Due to an exceptional coincidence, the big part of the collection survived,  it exists - even though it is not gathered in one place, and stored partly in
District Museum in Tarnów, and partly in the Lvov Art Gallery (85%) (Lvov and the castle in Olesko - jointly 194 paintings). Some of the paintings from this gallery are in the museums of Lvov (Lviv Museum of Religion, Lvov Historical Museum) or in the Polish museums (National Museum in Cracow and in Warsaw), some of them are a private property. The archive of Rzewuski and Sanguszko families is stored in Wawel in Krakow
   During World War II, portals, chimneys, paneling, upholstery, furnaces and floors were destroyed.
   In the times of USSR
, a hospital of tuberculosis was organized in the castle. After a fire in 1956, ceilings of the 1st and 2nd floor collapsed.
   The Soviet authority passed sentence on the castle; beautiful sculptures which decorate the Summer Orchard now were taken to
   Many times, movies including Deluge (in the movie, the castle’s interior was
Kiejdany of the Radziwill family) were shot in the castle. In 1997, the palace was taken over by the Lvov Art Gallery and small restoration works began. A demolition of partition walls which deformed the interior took place, and in this way a former structure of the building was uncovered.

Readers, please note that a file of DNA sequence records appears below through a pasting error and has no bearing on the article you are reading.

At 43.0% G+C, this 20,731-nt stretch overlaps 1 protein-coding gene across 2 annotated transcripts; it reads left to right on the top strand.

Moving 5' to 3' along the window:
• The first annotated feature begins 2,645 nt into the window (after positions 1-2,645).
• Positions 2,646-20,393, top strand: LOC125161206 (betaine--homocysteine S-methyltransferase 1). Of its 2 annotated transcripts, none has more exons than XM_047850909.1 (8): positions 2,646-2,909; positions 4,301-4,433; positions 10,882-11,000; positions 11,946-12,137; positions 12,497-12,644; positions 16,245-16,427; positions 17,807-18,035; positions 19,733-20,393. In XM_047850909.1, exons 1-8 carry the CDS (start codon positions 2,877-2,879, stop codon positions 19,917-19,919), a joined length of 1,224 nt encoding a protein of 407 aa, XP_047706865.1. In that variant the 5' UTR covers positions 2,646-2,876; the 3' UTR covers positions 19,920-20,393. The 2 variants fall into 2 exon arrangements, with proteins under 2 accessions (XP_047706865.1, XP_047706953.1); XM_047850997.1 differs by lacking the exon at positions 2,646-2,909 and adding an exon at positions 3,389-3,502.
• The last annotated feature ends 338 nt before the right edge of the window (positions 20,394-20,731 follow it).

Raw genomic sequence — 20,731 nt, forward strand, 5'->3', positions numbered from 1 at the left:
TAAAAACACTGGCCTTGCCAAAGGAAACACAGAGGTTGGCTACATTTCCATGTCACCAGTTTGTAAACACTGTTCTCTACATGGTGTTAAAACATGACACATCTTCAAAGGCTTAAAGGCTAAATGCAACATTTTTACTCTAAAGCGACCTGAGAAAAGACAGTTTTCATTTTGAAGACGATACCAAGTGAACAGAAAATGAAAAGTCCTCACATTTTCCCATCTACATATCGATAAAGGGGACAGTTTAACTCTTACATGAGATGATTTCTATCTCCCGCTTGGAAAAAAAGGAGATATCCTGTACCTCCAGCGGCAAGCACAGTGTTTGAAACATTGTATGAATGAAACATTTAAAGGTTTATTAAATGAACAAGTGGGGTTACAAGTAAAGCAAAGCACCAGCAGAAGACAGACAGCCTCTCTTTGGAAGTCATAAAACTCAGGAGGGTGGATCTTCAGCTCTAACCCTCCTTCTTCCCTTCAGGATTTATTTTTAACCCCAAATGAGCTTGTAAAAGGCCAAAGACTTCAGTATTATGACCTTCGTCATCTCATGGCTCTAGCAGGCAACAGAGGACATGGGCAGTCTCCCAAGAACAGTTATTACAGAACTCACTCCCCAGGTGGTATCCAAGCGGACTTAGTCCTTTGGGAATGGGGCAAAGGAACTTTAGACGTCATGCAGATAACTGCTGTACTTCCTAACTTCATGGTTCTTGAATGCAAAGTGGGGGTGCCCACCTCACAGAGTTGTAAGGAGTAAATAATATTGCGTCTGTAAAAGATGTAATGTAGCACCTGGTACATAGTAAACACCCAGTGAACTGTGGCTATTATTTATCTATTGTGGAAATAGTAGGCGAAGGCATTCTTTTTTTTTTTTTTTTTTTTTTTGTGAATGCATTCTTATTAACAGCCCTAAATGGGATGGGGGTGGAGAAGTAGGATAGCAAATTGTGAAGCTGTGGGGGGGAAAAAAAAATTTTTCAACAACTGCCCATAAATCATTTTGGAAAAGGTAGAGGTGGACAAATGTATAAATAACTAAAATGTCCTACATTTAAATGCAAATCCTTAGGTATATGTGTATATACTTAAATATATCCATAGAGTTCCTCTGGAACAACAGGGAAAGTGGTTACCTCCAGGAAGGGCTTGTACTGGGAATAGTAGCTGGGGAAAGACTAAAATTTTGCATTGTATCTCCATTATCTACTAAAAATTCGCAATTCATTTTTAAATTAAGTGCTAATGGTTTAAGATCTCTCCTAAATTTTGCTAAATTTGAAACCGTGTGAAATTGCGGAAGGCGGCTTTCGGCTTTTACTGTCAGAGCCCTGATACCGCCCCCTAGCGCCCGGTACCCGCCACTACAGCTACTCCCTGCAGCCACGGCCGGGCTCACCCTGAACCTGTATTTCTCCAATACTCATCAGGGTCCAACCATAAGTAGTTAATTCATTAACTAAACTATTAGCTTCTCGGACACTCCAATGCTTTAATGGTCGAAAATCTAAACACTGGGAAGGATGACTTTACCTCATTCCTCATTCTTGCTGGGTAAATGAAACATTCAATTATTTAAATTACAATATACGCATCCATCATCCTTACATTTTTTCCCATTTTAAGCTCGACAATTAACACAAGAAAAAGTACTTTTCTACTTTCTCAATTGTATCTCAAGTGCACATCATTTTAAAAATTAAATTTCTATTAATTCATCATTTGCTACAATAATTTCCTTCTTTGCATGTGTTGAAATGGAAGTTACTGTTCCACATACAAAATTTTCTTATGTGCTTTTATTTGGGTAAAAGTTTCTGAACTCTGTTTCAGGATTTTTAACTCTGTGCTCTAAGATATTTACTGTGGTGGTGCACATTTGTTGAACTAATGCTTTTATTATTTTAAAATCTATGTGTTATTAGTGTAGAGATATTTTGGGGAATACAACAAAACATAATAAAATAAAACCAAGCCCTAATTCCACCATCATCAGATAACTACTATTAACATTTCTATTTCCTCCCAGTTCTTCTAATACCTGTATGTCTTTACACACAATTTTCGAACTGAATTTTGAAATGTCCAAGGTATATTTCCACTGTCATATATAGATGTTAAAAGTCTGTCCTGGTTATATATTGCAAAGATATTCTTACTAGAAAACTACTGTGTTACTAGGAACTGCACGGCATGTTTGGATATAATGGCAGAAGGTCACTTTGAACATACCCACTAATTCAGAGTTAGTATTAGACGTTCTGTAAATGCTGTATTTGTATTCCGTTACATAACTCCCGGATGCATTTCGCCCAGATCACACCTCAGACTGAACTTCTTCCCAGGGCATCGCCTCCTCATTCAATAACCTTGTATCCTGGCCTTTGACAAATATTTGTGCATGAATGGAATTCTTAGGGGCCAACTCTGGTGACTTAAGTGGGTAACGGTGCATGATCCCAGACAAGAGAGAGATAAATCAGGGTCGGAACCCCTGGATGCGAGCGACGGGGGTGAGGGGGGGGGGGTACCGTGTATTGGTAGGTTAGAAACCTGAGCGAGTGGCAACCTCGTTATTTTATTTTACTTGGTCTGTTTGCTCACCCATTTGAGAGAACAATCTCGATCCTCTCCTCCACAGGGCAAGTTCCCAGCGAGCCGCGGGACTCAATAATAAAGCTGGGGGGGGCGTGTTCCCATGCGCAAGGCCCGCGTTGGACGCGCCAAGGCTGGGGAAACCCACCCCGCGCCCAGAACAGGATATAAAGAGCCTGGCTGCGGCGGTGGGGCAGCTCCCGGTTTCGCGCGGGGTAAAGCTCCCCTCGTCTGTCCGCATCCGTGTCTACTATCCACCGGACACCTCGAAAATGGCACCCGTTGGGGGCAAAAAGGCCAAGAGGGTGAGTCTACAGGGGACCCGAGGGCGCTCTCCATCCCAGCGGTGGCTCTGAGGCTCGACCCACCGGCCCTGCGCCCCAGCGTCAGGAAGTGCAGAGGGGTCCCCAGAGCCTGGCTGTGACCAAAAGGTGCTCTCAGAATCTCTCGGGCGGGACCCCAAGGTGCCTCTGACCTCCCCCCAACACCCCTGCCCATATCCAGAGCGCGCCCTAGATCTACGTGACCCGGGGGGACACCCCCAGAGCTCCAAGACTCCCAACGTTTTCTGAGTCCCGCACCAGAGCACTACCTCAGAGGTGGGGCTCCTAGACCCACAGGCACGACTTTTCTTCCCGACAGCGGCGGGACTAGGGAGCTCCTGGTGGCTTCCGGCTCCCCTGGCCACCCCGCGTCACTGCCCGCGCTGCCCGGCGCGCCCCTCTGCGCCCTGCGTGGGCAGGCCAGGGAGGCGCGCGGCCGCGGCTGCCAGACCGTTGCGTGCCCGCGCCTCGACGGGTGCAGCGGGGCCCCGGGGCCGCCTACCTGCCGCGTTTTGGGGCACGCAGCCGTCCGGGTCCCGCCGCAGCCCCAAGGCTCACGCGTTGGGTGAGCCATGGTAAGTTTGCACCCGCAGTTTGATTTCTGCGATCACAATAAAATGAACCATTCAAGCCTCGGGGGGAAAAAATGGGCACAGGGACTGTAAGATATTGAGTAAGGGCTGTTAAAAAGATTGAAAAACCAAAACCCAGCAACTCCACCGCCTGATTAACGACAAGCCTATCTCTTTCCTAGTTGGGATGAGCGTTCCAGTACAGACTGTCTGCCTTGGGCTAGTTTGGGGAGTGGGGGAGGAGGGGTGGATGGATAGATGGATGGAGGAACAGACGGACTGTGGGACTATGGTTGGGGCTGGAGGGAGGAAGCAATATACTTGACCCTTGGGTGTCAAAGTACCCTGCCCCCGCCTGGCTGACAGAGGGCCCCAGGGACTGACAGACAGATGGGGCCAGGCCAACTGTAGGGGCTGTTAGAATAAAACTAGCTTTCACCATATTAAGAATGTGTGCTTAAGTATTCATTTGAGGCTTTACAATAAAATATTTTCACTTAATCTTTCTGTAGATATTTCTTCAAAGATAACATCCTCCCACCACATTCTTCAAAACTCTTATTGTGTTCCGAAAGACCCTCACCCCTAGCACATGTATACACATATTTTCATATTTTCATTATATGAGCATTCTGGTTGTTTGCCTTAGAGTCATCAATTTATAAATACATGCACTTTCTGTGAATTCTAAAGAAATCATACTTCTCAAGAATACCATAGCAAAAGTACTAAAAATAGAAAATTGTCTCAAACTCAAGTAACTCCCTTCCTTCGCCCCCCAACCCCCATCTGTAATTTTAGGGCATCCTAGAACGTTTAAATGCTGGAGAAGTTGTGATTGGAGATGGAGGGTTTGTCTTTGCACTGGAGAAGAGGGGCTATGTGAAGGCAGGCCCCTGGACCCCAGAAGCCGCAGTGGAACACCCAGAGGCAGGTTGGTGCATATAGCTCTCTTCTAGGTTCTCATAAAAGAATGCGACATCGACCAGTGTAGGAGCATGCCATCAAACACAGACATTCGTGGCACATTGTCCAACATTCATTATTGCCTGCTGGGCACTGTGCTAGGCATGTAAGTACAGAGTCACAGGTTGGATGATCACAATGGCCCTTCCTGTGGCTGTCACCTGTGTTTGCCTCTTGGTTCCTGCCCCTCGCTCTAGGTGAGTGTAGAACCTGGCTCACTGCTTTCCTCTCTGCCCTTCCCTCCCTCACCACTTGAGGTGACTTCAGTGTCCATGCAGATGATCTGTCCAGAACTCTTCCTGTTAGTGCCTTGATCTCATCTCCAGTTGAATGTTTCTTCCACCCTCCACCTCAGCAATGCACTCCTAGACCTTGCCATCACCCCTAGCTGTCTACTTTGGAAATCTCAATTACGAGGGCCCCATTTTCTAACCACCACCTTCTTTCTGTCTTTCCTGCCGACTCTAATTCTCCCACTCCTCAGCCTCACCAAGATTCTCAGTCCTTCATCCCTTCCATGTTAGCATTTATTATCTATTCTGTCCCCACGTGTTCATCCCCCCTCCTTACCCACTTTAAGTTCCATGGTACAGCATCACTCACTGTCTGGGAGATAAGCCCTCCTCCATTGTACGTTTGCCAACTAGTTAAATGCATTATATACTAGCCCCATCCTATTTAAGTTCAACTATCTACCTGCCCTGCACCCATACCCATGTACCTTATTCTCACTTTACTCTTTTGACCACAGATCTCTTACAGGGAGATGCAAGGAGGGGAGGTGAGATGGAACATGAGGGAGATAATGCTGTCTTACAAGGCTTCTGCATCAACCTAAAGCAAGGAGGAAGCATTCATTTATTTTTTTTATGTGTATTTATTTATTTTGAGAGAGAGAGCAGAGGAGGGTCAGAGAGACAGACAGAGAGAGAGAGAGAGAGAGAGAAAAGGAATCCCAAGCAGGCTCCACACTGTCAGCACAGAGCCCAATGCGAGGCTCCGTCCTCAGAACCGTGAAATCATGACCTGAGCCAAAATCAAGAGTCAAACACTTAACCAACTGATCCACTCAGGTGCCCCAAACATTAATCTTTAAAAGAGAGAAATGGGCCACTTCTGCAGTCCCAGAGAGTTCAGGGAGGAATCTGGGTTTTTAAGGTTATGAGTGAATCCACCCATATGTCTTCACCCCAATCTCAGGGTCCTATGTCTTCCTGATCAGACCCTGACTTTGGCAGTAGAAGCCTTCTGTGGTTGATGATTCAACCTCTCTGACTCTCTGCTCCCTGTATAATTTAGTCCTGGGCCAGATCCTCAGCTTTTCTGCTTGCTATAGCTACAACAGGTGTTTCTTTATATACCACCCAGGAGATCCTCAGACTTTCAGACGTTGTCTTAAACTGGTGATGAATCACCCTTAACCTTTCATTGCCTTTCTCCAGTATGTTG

At that time, almost every castle was designed by Italian architects. The castle in Brody was not an exception. Its main architect was Beauplan, and its builder - an Italian, Andrea dell’ Aqua.
    During Bohdan Khmelnytsky uprising in 1648, the castle resisted an attack of the rebelled Cossacks and the Tatars and was not conquered.
   After the Koniecpolski family, Jakub Sobieski became a new owner of the castle, and it took place in 1682. After 22 years of the Sobieski family’s residing in the castle, it went into the hands of Józef Potocki.
   The first partition of
Poland caused that the town became reined by the Austrians. At that time, count Wincenty Potocki was the owner of the castle. In 1809, the Austrian authorities ordered to demolish the castle. The castle tower was blown up, the moat was filled up, and the defensive shafts were destroyed. Only the castle casemates and the ruined palace preserved.

Worked out by Bohdan Zhukiewicz
translated by Joanna Hardukiewicz

photos Mieczysław Kowal, Janusz Kurasz, Jurek Jaremczuk, (bo, zakapior)

... photo...

Pochajiv - photo Sasza

The Palanok Castle or Mukachevo - photo Grisza